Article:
Morefield Canyon

Knife Edge Trail (Photo: Courtney Johnson)

Knife Edge Trail: Built in 1914, this 2-mile round-trip trail once served as the original road into the park. The trail is a beautiful place to take in the sunset and views of the Montezuma Valley. Be sure to pick up a hiking trail guide at the trailhead or visitor center for information, including local flora and fauna and other facts about the trail. 

Wetherill Mesa

(Photo: Courtney Johnson)

Take aself-guided hike to see Step House (hours vary) and see petroglyphs, a pit house and dwellings. On-site rangers enhance the experience by explaining life during A.D. 900 to 1350. The Badger House trail is 2.25 miles in length and takes you past four mesa top sites. If you hike the paved Long House Loop (5-plus miles), you can also see an overlook of Long House and the Nordenskiöld dwelling. This is the only trail in the park where dogs are allowed. 


(Photo: Courtney Johnson)

Ranger-Led Tours 

The best way to get a closeup view of life for the Ancestral Puebloans is to book a guided tour of some of the dwellings. Rangers carry a wealth of info and can really make a visit to the sites a special experience. Book a tour ahead of time for Square Tower House, Balcony House and/or Cliff Palace for an adventure into the past. This page will help with tour details. You can book tours 14 days in advance.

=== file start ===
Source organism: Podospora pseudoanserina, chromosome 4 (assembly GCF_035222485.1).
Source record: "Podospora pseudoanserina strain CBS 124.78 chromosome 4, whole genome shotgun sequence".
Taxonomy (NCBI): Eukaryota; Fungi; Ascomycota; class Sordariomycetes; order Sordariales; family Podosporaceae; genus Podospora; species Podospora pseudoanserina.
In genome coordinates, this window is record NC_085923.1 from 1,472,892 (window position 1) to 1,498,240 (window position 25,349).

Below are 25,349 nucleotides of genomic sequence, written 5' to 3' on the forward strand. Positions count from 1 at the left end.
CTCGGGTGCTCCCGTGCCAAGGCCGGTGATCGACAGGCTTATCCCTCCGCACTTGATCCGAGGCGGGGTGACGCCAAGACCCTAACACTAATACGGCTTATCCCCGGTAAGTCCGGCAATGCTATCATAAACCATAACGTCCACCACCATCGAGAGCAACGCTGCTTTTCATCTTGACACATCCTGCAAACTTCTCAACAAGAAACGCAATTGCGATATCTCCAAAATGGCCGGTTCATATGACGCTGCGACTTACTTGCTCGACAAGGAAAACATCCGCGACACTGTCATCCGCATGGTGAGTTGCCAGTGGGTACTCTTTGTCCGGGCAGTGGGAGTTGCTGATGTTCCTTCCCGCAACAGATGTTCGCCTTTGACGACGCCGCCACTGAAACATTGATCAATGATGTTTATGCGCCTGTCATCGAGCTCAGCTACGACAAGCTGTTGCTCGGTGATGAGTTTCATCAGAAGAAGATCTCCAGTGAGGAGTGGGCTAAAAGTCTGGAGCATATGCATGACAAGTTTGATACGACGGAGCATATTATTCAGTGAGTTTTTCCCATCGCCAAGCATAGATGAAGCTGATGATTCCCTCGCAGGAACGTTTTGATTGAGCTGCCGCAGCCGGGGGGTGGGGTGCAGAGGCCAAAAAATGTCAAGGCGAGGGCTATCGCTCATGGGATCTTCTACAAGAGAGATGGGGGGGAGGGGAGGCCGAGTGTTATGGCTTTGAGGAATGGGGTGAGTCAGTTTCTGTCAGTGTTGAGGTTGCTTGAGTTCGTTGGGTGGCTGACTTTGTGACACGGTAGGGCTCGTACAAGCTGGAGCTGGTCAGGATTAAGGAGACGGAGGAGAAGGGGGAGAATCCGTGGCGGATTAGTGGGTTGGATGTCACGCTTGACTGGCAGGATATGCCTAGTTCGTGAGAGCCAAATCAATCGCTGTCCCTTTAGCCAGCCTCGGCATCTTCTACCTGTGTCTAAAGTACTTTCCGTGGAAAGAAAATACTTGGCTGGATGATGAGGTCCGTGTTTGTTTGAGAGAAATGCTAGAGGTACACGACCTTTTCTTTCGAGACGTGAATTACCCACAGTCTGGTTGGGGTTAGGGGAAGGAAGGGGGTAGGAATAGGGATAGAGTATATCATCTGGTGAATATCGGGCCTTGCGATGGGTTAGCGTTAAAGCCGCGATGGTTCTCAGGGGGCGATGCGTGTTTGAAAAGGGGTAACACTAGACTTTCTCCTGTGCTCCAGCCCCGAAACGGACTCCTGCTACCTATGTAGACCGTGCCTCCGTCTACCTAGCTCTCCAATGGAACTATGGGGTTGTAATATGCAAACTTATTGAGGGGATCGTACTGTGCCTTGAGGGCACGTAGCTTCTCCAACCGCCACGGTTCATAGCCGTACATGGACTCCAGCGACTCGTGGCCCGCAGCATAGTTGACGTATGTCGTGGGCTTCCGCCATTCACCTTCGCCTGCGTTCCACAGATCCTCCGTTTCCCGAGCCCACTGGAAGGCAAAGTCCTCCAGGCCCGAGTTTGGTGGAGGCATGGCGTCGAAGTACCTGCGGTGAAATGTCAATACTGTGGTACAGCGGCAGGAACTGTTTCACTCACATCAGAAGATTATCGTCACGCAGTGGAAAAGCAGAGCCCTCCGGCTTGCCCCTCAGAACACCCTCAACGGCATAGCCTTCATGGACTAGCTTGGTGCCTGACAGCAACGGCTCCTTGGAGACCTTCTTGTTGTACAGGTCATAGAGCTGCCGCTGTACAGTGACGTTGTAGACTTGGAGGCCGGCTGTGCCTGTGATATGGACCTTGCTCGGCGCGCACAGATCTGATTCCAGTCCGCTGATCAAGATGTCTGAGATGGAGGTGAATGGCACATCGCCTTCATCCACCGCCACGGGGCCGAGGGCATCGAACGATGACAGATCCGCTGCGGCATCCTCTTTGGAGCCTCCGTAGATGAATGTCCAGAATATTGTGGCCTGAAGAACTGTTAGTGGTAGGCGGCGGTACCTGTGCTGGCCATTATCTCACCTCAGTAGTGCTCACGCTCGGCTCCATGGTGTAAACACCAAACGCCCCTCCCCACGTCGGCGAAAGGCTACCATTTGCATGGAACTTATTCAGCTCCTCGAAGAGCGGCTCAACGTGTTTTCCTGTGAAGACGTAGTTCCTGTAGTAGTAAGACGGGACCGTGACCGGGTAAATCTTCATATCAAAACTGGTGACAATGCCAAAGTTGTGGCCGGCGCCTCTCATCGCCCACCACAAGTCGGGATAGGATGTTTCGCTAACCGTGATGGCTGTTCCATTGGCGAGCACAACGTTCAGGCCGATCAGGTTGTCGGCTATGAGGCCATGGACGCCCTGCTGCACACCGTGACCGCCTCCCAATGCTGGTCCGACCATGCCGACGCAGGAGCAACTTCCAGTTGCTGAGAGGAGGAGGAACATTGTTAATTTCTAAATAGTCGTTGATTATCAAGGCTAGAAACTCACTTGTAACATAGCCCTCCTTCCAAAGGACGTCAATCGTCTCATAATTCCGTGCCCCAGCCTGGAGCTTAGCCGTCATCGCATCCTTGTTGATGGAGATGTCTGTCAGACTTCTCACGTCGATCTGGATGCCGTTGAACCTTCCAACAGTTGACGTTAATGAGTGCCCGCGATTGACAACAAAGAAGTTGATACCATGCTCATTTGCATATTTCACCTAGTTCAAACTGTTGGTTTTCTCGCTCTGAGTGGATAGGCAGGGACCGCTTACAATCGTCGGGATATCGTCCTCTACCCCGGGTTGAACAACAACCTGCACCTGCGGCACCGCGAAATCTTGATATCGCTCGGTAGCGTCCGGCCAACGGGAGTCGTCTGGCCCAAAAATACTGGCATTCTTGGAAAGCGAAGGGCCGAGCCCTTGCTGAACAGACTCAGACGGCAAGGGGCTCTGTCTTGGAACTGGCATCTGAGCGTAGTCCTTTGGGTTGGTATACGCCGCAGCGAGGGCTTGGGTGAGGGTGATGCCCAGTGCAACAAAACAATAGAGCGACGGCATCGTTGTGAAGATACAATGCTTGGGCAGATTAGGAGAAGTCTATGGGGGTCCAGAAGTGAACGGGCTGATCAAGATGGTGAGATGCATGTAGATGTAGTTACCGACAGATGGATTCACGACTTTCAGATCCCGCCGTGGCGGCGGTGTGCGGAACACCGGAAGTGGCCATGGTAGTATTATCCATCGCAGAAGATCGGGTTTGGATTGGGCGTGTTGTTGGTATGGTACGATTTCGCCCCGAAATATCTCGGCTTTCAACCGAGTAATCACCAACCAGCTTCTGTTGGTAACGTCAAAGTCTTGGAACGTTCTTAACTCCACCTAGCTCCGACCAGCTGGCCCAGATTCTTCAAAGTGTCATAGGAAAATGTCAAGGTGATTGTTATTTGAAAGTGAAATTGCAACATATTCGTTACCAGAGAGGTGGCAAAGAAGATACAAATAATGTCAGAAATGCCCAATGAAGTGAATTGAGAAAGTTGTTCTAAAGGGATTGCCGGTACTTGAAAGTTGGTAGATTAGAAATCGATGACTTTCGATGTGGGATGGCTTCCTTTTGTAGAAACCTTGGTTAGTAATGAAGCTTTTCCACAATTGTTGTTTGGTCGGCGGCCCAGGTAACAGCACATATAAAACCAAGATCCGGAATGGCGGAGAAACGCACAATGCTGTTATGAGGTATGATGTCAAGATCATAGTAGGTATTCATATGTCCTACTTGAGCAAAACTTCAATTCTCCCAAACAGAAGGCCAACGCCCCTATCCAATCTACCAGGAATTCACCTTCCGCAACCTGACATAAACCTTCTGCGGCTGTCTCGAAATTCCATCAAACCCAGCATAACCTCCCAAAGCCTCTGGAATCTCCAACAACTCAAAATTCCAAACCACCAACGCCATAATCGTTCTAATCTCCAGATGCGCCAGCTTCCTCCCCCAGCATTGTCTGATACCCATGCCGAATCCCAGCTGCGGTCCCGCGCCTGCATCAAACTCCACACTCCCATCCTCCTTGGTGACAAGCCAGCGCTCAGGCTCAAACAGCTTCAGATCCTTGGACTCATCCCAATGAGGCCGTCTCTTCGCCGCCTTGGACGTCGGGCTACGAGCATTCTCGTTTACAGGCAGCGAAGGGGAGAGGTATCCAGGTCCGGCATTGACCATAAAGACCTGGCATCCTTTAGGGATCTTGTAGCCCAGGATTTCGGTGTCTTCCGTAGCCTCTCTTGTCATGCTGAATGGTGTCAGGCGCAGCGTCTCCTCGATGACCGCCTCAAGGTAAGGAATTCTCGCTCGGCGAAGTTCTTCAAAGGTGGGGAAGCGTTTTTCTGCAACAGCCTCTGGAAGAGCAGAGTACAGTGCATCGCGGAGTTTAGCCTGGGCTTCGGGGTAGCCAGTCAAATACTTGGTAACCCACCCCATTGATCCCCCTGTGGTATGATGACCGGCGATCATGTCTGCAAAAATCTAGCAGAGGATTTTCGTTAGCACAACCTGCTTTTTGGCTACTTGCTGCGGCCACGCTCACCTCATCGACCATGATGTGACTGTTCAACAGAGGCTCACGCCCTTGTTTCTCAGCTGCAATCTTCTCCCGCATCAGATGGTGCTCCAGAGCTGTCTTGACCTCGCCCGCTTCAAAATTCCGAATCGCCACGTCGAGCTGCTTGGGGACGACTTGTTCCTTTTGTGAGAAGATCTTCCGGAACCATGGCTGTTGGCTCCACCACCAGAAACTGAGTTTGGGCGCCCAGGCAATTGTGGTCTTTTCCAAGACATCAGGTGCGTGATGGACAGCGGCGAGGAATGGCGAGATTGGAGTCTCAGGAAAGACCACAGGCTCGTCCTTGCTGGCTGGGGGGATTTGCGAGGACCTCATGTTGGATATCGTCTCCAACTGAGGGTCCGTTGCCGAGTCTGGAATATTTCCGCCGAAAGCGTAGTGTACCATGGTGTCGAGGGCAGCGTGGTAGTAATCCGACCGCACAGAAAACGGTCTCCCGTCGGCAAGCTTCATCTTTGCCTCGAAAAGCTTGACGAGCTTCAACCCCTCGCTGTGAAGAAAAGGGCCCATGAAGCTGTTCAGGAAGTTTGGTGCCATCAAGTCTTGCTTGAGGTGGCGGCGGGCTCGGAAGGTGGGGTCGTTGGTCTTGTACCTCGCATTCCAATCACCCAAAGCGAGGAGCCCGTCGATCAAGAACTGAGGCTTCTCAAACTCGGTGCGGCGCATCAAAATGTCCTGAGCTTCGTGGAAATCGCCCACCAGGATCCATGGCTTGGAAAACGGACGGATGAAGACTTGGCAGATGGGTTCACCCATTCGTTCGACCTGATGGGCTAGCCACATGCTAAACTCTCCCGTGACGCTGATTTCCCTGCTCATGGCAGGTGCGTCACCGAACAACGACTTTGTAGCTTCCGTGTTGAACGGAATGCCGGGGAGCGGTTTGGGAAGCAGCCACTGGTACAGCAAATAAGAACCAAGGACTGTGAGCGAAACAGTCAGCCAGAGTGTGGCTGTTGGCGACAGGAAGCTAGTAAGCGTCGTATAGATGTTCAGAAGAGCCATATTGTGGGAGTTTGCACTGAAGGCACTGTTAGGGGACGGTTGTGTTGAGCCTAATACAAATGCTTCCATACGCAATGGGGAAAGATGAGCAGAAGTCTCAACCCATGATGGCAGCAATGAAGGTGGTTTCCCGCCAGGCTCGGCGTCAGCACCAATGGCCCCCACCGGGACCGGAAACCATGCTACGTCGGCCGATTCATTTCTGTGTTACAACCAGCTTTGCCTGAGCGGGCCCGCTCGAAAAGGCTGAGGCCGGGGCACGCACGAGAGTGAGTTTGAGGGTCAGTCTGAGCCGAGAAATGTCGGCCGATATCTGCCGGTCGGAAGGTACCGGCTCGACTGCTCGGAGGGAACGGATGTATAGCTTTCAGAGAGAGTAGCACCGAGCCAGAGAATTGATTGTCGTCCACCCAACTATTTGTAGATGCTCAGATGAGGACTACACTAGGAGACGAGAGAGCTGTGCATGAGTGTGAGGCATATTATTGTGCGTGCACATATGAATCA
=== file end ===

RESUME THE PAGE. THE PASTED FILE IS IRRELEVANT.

Square tower (Photo: Courtney Johnson)

Self-Guided Tours

One recommendation for a self-guided tour is to drive the Mesa Top Loop for over 700 years of history you can see steps away from your car. There is also an audio tour to listen to while you drive the road. Here is some great info from the national park website on self-guided tours within the park.

Square tower (Photo: Courtney Johnson)


Stay at the Far View Lodge mid-April through the end of October for close access to the dwellings, no matter what section of the park you choose to explore. The location is also great for night sky viewing. Camp at Morefield Campground April through early June and September through mid-October. Summer means warm temperatures, even in the evening. Consider staying in an RV, at the Far View Lodge or outside the park in Cortez or Mancos. 

(Photo: Courtney Johnson)

Other Recommendations

  • Download the free National Park Service app for maps and other info.
  • Attend a ranger program at the Morefield Campground. 
  • Dine at the Metate Room Restaurant. Take in an unobstructed sunset view and dine on delicious fare at the Metate Room.
  • If traveling with kids, be sure to participate in the Junior Ranger Program. Find books and badges at the info kiosk at Wetherill Mesa, the entrance kiosk or the visitor center. 
  • Arrive early and plan ahead as there is only one road around the park. Flexibility when traveling in the park is also needed due to construction and other factors. 

Close to the Four Corners, there are many additional places to take a walk through time. Canyon of the Ancients National Monument and Hovenweep National Monument are two recommendations for additional looks into the past. Within Cortez is the Hawkins Preserve, where you can see pueblos once occupied by the Ancestral Puebloans.